Emergency Department Visits and Inpatient Stays Involving Dog Bites, 2008

The Agency for Healthcare Research and Quality published a study in 2010 showing that the number of Americans hospitalized for dog bites almost doubled over a 15-year period.

Study highlights

  • In 2008, about 316,200 ED visits involved a dog bite, a rate of 103.9 visits per 100,000 population. Approximately 9,500 hospital stays involved a dog bite, a rate of 3.1 stays per 100,000 population.
  • Males were seen in the ED at a higher rate for dog bites (110.4 per 100,000) than were females (97.8 per 100,000), while there were no gender differences in dog bite-related hospital stays.
  • The average cost of a dog bite-related hospital stay was $18,200, approximately 50 percent higher than the average injury-related hospital stay.
  • Over 40 percent of ED visits and inpatient stays that involved a dog bite were billed to private insurance (44.7 and 42.9 percent, respectively).
  • Nearly three-quarters of dog bite-related ED visits were for patients 44 and younger (73.1 percent), while only about half (51.1 percent) of dog bite-related hospital stays were for this age group.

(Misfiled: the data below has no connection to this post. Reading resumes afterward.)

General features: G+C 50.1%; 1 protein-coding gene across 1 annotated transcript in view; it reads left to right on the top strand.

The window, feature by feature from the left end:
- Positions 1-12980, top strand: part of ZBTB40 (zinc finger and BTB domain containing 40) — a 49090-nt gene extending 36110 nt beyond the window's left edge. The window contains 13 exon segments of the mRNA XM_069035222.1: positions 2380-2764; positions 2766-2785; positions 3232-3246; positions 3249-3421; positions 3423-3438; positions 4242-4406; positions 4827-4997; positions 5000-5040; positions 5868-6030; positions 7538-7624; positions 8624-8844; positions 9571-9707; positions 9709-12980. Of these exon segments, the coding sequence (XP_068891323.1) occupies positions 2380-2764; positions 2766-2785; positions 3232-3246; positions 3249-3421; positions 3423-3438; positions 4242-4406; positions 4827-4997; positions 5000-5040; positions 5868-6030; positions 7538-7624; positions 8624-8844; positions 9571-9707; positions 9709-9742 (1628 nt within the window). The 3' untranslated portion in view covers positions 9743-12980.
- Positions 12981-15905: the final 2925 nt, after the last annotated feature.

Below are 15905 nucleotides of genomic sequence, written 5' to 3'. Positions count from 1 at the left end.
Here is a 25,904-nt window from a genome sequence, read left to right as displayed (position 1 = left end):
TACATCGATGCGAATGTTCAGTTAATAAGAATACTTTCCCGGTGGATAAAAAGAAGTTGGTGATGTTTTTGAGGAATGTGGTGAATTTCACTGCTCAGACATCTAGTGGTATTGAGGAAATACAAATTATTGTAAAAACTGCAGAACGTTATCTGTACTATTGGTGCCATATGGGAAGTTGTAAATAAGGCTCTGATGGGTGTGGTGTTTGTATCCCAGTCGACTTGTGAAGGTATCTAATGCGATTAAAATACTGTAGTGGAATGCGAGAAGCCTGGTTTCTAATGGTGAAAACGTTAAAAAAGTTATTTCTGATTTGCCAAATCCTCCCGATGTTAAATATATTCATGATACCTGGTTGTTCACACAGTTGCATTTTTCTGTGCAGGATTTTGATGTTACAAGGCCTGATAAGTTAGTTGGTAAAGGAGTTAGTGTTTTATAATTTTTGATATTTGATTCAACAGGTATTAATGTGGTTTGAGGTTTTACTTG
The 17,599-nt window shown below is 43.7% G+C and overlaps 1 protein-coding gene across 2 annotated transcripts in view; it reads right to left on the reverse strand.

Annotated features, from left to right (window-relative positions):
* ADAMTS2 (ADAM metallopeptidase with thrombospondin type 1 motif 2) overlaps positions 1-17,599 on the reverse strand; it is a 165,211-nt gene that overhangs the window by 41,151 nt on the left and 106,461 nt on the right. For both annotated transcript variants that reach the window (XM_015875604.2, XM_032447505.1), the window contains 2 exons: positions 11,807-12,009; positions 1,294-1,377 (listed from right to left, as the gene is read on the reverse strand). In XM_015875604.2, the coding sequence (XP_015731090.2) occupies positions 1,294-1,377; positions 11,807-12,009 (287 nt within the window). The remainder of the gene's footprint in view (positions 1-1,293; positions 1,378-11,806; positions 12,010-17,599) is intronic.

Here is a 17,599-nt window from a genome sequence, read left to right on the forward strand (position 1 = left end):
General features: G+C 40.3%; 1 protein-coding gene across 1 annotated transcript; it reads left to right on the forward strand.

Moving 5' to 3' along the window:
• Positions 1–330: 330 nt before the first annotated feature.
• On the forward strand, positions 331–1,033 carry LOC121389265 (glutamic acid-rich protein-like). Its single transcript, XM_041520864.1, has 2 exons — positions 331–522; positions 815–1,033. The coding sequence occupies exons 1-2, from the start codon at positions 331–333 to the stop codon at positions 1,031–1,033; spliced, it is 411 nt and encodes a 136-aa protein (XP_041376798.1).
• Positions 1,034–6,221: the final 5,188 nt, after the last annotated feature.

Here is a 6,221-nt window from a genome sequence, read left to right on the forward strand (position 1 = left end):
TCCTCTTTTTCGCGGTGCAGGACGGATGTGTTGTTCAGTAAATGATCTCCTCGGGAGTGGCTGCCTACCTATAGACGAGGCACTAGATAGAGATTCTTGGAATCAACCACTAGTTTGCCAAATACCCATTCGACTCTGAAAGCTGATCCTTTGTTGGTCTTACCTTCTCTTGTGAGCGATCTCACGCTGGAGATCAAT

• There were 4 times as many dog bite-related ED visits and 3 times as many hospital stays in rural areas than in urban areas.
  • Dog bite-related ED visits were highest in the Midwest (109.9 visits per 100,000 population) and Northeast (108.5 visits) and lowest in the West (93.0 visits), while dog bite-related hospitalizations were highest in the Northeast (3.9 stays per 100,000 population) and lowest in the West (2.5 stays). These differences are similar to all injuries.
  • Common principal diagnoses for dog bite-related hospitalizations included skin and subcutaneous tissue infections; open wounds of extremities; open wounds of head, neck, and trunk; and fractures of upper limbs.
Emergency Department Visits and Inpatient Stays Involving Dog Bites, 2008, by Laurel Holmquist, M.A. and Anne Elixhauser, Ph.D., Agency for Healthcare Research and Quality, Rockville, MD., November 2010.